Daniel Snyder and Bruce Allen miss an opportunity to fix the Redskins’ dysfunction

The Washington Post's Jason Reid says with the season over, the question facing the Redskins is, who will coach next? (The Washington Post)
Jason Reid
Columnist December 30, 2013

You knew the Redskins had learned nothing the moment General Manager Bruce Allen praised the team’s front office Monday while commenting on the firing of Mike Shanahan. Although the ouster of Shanahan – who had control of the roster – opened a door for the team to radically alter its dysfunctional football operation, Allen shut it quickly. And here’s the worst part: No one should have been surprised.

The Redskins aren’t interested in fixing a key part of their organization that is clearly broken. Although there’s no way to justify maintaining the front-office structure of a 3-13 team that has had a 15-year run of mediocrity under owner Daniel Snyder, Allen tried while declaring all is well during a Redskins Park news conference.

Jason Reid is a sports columnist with the Washington Post. He joined the Post’s Redskins team in 2007 after 15 years covering many beats at the Los Angeles Times. View Archive

“We believe that we have the right people in place” in the front office, said Allen, who lacks a strong scouting background but will now have the final say in football matters. “We’re very confident where we’re going to go with them.”

Truth is, Snyder would rather do things his way than the right way. Now that Shanahan has left the building, it could be like old times again. For the Redskins and their fans, that’s bad news.

Shanahan made his share of personnel mistakes that led to a 24-40 record, three last-place finishes in the NFC East and only one playoff appearance in four years. Snyder and Allen, however, are making an even bigger one by sticking to the status quo. The Redskins finished last in consecutive seasons under Shanahan’s predecessor, Jim Zorn. Washington has occupied the division’s basement five of the past six seasons. The handwriting is on the wall in big letters: The Redskins need new leadership in top management.

Allen is great at shaking hands and kissing babies, but he doesn’t possess the player evaluation chops to overhaul a roster in disrepair. He would be best at managing the Redskins’ business operation as the team president, an NFL player-personnel executive who once worked with Allen told me. I agree.

If Snyder were serious about finally trying to set the Redskins along a good path, he would promote Allen, hire a general manager who served in a high-ranking position on a successful team and give him the power to hire a coach and construct the roster. Of course, in such a scenario, Snyder would be relegated to the sidelines again, which is where he largely was the past four years.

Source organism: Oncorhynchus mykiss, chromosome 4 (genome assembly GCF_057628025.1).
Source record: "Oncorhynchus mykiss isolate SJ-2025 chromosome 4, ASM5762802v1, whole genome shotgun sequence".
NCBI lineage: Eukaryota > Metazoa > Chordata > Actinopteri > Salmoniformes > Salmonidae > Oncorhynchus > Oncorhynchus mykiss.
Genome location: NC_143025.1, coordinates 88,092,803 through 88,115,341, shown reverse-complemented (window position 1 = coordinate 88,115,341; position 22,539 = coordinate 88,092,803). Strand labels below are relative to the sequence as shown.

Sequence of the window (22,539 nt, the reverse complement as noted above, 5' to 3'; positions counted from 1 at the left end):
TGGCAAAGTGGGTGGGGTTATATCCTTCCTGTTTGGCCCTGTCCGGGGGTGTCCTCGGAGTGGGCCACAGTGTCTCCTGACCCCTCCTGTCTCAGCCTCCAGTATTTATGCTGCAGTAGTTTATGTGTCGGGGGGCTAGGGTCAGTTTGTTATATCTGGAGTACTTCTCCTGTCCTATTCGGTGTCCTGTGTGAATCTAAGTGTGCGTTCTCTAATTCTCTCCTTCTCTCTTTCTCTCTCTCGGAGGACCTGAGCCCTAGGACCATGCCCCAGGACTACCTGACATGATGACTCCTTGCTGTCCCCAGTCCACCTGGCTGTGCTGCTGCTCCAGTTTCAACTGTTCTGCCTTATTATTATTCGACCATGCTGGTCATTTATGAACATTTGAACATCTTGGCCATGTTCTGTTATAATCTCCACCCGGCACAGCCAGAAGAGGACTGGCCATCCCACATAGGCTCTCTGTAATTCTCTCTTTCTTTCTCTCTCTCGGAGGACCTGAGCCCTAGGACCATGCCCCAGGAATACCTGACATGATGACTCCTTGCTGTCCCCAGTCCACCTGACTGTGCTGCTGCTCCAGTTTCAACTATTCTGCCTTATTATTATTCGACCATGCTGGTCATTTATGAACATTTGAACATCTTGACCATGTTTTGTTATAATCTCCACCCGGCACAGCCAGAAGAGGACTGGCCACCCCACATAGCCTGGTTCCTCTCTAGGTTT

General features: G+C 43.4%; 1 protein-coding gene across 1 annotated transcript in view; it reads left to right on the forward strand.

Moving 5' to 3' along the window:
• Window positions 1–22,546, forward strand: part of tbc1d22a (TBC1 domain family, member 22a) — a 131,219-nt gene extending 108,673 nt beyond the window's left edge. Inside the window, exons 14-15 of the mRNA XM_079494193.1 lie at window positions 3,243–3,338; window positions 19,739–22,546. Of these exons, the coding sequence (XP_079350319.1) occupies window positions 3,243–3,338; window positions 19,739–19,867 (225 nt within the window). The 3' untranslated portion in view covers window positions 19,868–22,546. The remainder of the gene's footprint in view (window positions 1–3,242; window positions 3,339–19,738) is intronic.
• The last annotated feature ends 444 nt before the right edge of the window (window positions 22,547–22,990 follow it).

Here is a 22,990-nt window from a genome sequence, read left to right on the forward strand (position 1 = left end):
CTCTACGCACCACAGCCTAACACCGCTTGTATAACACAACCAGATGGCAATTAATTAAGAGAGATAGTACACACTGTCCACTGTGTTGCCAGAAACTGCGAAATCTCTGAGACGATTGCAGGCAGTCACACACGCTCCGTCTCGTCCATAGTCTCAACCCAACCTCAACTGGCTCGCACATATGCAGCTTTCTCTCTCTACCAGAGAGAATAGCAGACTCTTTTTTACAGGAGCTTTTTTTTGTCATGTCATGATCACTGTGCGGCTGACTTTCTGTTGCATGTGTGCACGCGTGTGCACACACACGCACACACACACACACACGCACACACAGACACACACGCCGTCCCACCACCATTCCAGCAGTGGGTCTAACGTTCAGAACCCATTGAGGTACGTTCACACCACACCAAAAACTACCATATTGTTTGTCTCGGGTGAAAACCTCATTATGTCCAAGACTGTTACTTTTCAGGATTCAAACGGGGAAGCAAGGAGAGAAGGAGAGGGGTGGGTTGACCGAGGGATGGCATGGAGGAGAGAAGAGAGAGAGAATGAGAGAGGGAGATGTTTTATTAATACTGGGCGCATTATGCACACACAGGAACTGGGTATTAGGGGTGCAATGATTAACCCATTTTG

Snyder would rather be closer to the action – like in the middle of it. That was my takeaway from a conversation I had with him shortly after I began covering the Redskins in 2007. The Redskins’ management structure worked well, Snyder explained, because the franchise didn’t have a powerful total-control-of-the-team general manager. Since Snyder purchased the team in 1999, it has had four winning records and four playoff appearances. If that’s success, I’d love to know Snyder’s definition of failure.

Snyder needed the credibility Shanahan brought – the Redskins went 4-12 the season before Shanahan was hired – so he reluctantly agreed to step aside and essentially give the two-time Super Bowl winner whatever he requested. Redskins fans, however, should ask themselves this: Does anyone think Snyder will let another coach put him in a box? Allen revealed the answer Monday in his typical double-talk fashion.

“He’s still one of the great fans,” Allen said of the Redskins owner, somehow maintaining a straight face. “I mean, he wants to win more than life itself.”

Whatever.

On any NFL team, the potential exists for meddling from ownership unless the player-personnel staff reports to a general manager who has autonomy in running his shop. That’s what the Redskins desperately need.

Before Shanahan arrived, Snyder and his underlings regularly ruined the best-laid plans of the scouting staff with one cockamamie plan after another to chase yesterday’s stars. To his credit, Shanahan stopped the madness. He relied on the advice of Scott Campbell, director of player personnel, and Morocco Brown, director of pro personnel, in developing well-reasoned strategies to approach the draft and free agency. They just didn’t work out well enough.

In backing Campbell and Brown, Allen seemed to suggest no Redskins employee involved with picking players – senior executive A.J. Smith is part of that crew, too – should be tainted by Shanahan’s failure. “Scott Campbell, running a college draft, will be as capable as any personnel director in the NFL,” Allen said. “I know what Morocco Brown can do in free agency. To blame them, I think, would be unfair.”

Campbell, Brown and Smith, formerly the general manager of the San Diego Chargers, are respected within the league. Brown is an up-and-coming player-personnel man. He could run his own operation. No one knows how many of their good recommendations were rejected.

After so many years of poor results, though, an outsider’s perspective could help. It definitely couldn’t hurt. Instead, the Redskins are content with keeping together a band that hasn’t produced sweet music.

It has been said that the definition of insanity is doing the same thing over and over again and expecting different results. Let’s just leave it at that.

jason.reid@washpost.com

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